have still not told me is how to calculate the change in R squared
from one model to the next. Let me see if I can explain further. I
create model 1 by entering a series of 5 independant variables against
one dependant variable. I then look at the output in SPSS and under
Model Summary, I get a figure for R Square of say .123. I go accross
in that same data set and under the Sub Heading 'Change Statistics' I
get a figure for R Square change which is the same .123.
I next introduce another independant variable; run the regression
again and get a new Model Summary for this new Model which we may term
Model 2. Once again I get an R Square, say this time it is .144. But
the R Square change in the Change Statistics area is once again the
same, viz., .144. Question. Do I calculate a chane in R Square between
model 2 and model 1 of .144 minus .123, which would be .021 or is
there some other more sophisticated manner of calculating the change
from one model to the next.
Bye the way, I understand your point that apart from the change in R
Square the introduction of a new independant variable would have some
effect on the other independant variables in the first model. That is
not my point, I would have thought that the Change Statistic would
reflect the change in R Square. For example you get an F Change and
Degrees of Freedom Change. Why no change in R Square in the model?
Obviously, I am posing this question as a not statistician. Am I
making any sense to you yet?

Request for Question Clarification by
answerguruga
on
15 Nov 2003 10:19 PST
You're making perfect sense  my last point still holds, however. The
"change in Rsqaure value" is the same as your actual Rsquare value
because it's not being compared to anything at that point (this may be
why you are being misled by the program)! In other words, its taking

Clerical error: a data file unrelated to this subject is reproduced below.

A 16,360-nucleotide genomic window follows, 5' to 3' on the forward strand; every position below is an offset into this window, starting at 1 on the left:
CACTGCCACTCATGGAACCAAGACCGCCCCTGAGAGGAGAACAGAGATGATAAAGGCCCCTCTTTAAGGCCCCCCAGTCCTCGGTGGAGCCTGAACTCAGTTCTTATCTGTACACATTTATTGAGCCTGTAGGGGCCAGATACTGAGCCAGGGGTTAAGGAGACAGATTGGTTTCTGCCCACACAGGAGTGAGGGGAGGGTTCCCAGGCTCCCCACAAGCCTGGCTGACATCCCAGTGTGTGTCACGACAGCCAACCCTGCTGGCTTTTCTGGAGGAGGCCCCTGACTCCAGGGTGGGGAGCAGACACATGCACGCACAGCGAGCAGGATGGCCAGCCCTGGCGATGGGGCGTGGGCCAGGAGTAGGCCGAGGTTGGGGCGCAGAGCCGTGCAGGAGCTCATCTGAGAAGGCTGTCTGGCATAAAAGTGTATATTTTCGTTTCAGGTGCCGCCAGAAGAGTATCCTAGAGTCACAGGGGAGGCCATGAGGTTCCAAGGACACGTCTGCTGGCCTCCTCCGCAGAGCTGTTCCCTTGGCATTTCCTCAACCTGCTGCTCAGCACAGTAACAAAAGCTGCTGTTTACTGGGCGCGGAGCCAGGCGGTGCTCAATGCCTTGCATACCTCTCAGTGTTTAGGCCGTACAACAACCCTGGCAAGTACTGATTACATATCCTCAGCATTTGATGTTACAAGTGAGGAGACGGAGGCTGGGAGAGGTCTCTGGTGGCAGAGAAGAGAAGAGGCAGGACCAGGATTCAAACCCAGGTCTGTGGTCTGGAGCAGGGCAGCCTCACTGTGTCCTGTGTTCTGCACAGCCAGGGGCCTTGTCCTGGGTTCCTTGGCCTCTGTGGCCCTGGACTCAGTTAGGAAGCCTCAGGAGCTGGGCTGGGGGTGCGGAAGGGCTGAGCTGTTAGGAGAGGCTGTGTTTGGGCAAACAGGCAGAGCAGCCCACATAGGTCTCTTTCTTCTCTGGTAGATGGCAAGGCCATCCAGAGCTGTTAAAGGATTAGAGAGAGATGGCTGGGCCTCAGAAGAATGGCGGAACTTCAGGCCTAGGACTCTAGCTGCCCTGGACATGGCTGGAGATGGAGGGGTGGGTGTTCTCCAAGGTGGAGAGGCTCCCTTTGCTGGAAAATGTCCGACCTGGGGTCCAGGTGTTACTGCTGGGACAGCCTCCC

the rsquare from the current model and subtracting zero from it
because that is the default value when no comparison is being made.
This makes sense and confirms my point that you cannot compare two
models unless they have the same independant variables. The "change in
Rsqaure value" will only yield a useful value if you are comparing
apples to apples (so to speak). This is more for cases when you are
trying to compare to Rsquare values for models with:
1. Perfectly corresponding variables
2. Different data for those variables
(these two requirements are key)
You simply cannot compare models with different degrees of freedom.
You can compare models with the same degrees of freedom but different
meanings for each of the variables, but that would not be useful.
Do you see the mathematical restriction that exists on what you are trying to do?
answerguruga

Clarification of Question by
marsbrookga
on
15 Nov 2003 11:53 PST
O.K. Thanks. I think I see what you mean. In any event you have done
your part of the job. Perhaps I may need to pose another question
regarding how to get the actual result I need, which I suspect would
entail holding all previously entered independent variables at their
means. However, it is only fair that at this point you post what you
have communicated to me as your answer and claim the funds. Meanwhile,
I'll try to figure out how to achieve the result I need. Thanks once
again for responding so promptly.